Bush Hears Arguments Against Nevada Nuclear Waste Dump

WASHINGTON, DC, February 8, 2002 (ENS) - A bipartisan group of top elected Nevada officials made their case against the Yucca Mountain geologic nuclear waste repository to President George W. Bush in the Oval Office Thursday afternoon.


President George W. Bush in the Oval Office (Photo by Eric Draper courtesy The White House)
Nevada Governor Kenny Guinn and Senator John Ensign, both Republicans, and Senator Harry Reid, a Democrat, met for 25 minutes with the President and several of his top advisors.

Energy Secretary Spencer Abraham, who was not present at the meeting, has notified Nevada that on February 10 "based on sound science and compelling national interest" he will recommend to President Bush that the site 100 miles northwest of Las Vegas is scientifically suitable to receive the nation's high level nuclear waste. The waste must be safely contained for at least 10,000 years.

In the Oval Office, the governor spoke first, outlining Nevada's lawsuit in federal court against Energy Department science, sources said. Senator Ensign briefed the President on possible alternatives to entombing the waste in casks, such as transmutation, that are being ignored by the Energy Department.

Senator Reid made the case against transporting nuclear waste and spent nuclear fuel now stored at 131 sites in 39 states by road and rail to Nevada, in view of terrorist threats.

During their meeting, the President gave no indication whether he would approve a recommendation or not, according to Governor Guinn.

But the President's budget proposal to Congress, released Monday, says, "Should the site be formally designated this year, current plans call for the repository to open in 2010. The Budget provides sufficient funding that deadline."

"If the site is designated," the Budget states, "the Administration will seek additional funding to begin construction of essential transportation facilities and infrastructure within Nevada, and provide a long-term management and financing plan for the entire licensing and construction effort. The Administration is committed to ensuring the environmentally sound and safe disposal of the nation’s radioactive waste."


Nevada Governor Kenny Guinn on Capitol Hill (Photo courtesy U.S. House of Representatives)
Governor Guinn said Bush promised him during the election campaign that his Yucca Mountain decision would rest on sound science. But several independent assessments released in the past 30 days have said that scientific testing at Yucca Mountain shows problems with the containment of the radioactive waste.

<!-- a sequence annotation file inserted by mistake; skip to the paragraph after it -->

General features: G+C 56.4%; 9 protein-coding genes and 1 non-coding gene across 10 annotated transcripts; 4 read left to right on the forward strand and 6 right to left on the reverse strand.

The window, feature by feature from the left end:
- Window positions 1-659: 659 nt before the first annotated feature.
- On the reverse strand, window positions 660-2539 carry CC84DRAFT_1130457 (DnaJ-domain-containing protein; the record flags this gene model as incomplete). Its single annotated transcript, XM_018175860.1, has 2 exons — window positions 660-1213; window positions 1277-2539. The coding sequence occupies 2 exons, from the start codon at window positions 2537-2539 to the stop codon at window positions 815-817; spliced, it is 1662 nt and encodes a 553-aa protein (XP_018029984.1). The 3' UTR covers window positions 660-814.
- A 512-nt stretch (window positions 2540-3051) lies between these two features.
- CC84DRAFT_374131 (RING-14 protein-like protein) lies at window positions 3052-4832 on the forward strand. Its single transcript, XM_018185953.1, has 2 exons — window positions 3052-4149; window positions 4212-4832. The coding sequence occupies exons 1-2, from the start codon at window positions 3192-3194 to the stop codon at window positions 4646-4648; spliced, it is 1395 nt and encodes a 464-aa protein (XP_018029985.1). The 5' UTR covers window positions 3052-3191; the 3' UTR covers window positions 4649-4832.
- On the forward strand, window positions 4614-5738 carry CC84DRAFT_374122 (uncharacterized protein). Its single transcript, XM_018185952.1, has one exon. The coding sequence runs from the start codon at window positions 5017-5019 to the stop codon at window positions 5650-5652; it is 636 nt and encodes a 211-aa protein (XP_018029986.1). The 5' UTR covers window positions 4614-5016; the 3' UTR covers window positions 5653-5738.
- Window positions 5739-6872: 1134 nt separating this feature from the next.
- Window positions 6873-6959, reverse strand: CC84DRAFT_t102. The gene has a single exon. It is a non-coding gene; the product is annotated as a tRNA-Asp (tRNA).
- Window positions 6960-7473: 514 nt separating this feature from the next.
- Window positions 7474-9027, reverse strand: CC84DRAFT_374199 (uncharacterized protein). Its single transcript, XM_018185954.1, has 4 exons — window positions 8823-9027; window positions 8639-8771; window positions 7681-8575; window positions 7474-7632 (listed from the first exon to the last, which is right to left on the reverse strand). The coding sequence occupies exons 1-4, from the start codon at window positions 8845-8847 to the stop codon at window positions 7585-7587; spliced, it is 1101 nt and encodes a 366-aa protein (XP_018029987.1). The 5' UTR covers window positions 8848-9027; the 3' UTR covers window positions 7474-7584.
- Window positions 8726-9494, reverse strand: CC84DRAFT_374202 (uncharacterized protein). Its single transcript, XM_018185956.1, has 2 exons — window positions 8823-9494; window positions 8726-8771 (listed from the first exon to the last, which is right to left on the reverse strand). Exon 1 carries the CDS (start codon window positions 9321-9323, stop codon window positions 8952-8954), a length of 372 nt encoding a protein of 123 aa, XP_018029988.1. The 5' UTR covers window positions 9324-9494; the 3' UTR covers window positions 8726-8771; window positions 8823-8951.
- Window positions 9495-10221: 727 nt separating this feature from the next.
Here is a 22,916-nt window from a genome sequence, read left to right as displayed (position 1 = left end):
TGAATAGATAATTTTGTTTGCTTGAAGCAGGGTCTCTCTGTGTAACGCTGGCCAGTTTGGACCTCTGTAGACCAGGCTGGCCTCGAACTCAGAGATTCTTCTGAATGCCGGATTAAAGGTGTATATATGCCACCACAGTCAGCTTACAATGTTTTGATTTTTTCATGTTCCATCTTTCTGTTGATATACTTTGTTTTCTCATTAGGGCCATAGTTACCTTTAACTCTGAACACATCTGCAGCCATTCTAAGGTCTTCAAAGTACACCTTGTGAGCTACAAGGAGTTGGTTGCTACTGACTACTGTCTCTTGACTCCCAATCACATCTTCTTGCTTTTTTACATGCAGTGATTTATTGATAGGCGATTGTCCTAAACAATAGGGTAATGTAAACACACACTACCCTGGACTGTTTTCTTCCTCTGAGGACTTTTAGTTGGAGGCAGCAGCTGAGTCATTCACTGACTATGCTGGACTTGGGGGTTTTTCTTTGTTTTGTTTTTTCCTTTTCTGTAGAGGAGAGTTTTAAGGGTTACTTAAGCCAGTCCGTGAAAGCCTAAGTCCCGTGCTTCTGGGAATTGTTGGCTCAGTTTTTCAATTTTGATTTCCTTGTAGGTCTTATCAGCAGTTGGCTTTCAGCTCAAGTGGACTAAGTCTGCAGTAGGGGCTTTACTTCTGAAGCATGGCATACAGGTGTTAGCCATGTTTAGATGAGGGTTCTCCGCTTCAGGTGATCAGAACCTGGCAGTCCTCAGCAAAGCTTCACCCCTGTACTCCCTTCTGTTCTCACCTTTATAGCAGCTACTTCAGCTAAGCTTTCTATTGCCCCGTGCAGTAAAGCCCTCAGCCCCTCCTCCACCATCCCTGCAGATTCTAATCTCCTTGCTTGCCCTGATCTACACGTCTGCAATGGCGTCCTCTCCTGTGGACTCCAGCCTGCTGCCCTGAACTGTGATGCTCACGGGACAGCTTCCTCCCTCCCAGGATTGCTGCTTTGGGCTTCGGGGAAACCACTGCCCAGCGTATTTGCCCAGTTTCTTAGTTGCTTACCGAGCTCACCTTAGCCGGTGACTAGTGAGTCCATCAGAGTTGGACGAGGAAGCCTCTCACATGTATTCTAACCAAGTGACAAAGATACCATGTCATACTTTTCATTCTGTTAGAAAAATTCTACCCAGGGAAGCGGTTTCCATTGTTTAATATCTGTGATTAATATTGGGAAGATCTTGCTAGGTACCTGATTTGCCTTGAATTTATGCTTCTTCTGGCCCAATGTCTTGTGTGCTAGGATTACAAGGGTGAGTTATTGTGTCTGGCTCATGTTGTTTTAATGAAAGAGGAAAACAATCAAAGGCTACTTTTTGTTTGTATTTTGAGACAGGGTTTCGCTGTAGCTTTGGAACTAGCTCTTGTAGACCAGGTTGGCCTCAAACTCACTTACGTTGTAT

In the White House meeting, and in a letter to Secretary Abraham on Monday, Governor Guinn pointed out that a January 24 report from the Nuclear Waste Technical Review Board (TRB) concluded that the technical basis for DOE’s repository performance estimates at Yucca Mountain is “weak to moderate at this time.”

The review board is an independent agency tasked with assessment of the suitability of Yucca Mountain.

"Contentious meetings between the TRB and DOE [Department of Energy] in Nevada last week only further underscored the lack of any credible evidence supporting the suitability of Yucca Mountain for nuclear waste disposal," Guinn wrote.

“We wouldn’t dream of settling for weak to moderate techniques from a surgeon trying to save someone’s life or a pilot trying to land a plane,” Senator Reid said. “I can’t believe that the administration would settle for weak to moderate science as the basis for this decision. I once again call on President Bush to keep his word that he will let sound science prevail in the designation on a nuclear waste repository.”

“When we talk about one of the deadliest materials on our planet, sound science should mean strong science not weak science,” Senator Ensign said.


Yucca Mountain, Nevada, 100 miles northwest of Las Vegas (Photo courtesy DOE Yucca Mountain Project)
Another report critical of burying high level nuclear waste at Yucca Mountain was issued December 21, 2002 by the General Accounting Office (GAO), the investigative branch of Congress. This report said Secretary Abraham's recommendation to the President "may be premature," and questioned "the prudence and practicality of making such a recommendation at this time."

With his letter to Secretary Abraham, Governor Guinn enclosed a "critically important" sworn affidavit by Dr. John Bartlett, who previously ran DOE’s Yucca Mountain project as director of the Office of Civilian Radioactive Waste Management.

Dr. Bartlett concluded that the Yucca Mountain site is "unsuitable for nuclear waste disposal," the governor wrote. "Even more troubling, he attests that DOE has itself reached this conclusion. He attended the recent TRB meetings in Nevada and observed further indications along these lines."